Want to see more adults on bikes? Encourage communities to hold more kids’ bike rodeos.
And it’s not just about “raising little cyclists,” although
indoctrinating educating them young as to handling skills and traffic navigation is a lovely contributor to the goal of putting more adults on bikes in 10-20 years. I’m talking about right now, this week.
Consider the merits of a bike rodeo:
- How do kids get to a bike rodeo? Adults bring them. Very often, the family/caregiving unit all arrive on 2 wheel transport.
- What are the messages of a bike rodeo? Safety and fun. Rodeos, properly run, are the least preachy of bicycle education sessions.
- What is the time commitment? One heck of a lot less than a 9 hour Smart Cycling course via the League of American Bicyclists, or even a 2-hour Commuting course. And the adults don’t need childcare to attend a kids’ bike rodeo like they do those other events.
An enthusiastic child can do more to get the casual adult with a bike out on his/her bike than any preaching about bikes as transportation, earnest blog posts about the mom who drops her 2 kids at daycare and bike commutes to an office job every day (rain or shine!), or putting in bike parking at the grocery store. Because to the casual adult with child responsibilities, all of that is grand and noble and sounds completely unworkably like ideas come up with by spandex-clad urban hipsters who have never procreated. (Yes, even the daycare mom story. Yes, I know there are people who do it, but the average suburban parent would read that piece and mock it as fiction.)
As communities, we need to be building our streets to accommodate many uses — transportation to and from core destinations, certainly, but also a sense of neighborhood, and recreational purposes as well. Allowing families to bike to soccer practices, or to grab a cone, may not sound like contributors to grandly advocated transportation visions, but they do reduce congestion, increase community fitness, and encourage people to engage in their communities and environments that making the same trips by minivan just don’t.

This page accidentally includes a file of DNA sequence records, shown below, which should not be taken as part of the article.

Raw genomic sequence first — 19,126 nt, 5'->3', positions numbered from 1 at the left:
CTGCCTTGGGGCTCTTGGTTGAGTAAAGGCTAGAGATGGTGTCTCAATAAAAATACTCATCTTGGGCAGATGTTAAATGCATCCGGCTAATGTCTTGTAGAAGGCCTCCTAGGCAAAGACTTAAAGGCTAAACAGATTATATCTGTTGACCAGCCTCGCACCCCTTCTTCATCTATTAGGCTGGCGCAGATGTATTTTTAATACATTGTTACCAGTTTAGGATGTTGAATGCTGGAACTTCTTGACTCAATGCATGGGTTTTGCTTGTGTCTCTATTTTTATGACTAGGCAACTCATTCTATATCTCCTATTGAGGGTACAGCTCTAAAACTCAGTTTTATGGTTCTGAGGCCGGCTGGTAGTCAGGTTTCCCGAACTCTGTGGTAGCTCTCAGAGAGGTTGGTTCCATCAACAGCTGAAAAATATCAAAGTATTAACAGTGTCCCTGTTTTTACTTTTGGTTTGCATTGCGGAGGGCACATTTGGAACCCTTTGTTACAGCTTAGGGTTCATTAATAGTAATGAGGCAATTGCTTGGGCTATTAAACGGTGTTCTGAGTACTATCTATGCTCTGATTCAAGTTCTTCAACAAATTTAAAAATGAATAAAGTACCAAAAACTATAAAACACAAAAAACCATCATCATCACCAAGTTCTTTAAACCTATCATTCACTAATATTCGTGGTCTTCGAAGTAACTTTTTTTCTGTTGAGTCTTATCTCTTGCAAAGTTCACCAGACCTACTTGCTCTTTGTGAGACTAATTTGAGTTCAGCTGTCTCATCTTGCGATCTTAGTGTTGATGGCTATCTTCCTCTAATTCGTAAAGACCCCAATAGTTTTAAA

And that’s why the bike rodeo is such an awesome piece of outreach. By including some parent activities and info, and creating a realistic context for bicycle use by adults who work full time and have kids, you get more butts on bike seats. And as the children grow, don’t be surprised if that recreational cycling becomes a gateway drug for the adults to tackle more utiliarian cycling. Because that’s how bike rodeos roll.
Good timing on this post. We here in Fergus Falls are putting the finishing touches on plans for a rodeo to be held May 5. Our flyer is here:
Outstate readers of Streets.mn up around these parts are welcome to stop by.
And how would one go about organizing a Bike Rodeo?
Google "bike rodeo kit" — there are a lot of good resources out there. But generally speaking, most rodeos consist of a bike inspection and several obstacle-style courses along with various simulations of situations one might encounter when out riding on the road — making turns, stopping at intersections, doing hand signals, etc.
If you can get several different community groups working together on it and if you can scrounge up some funding for prizes (helmets, bikes, accessories, etc.), it's a pretty easy thing to organize and attract kids to.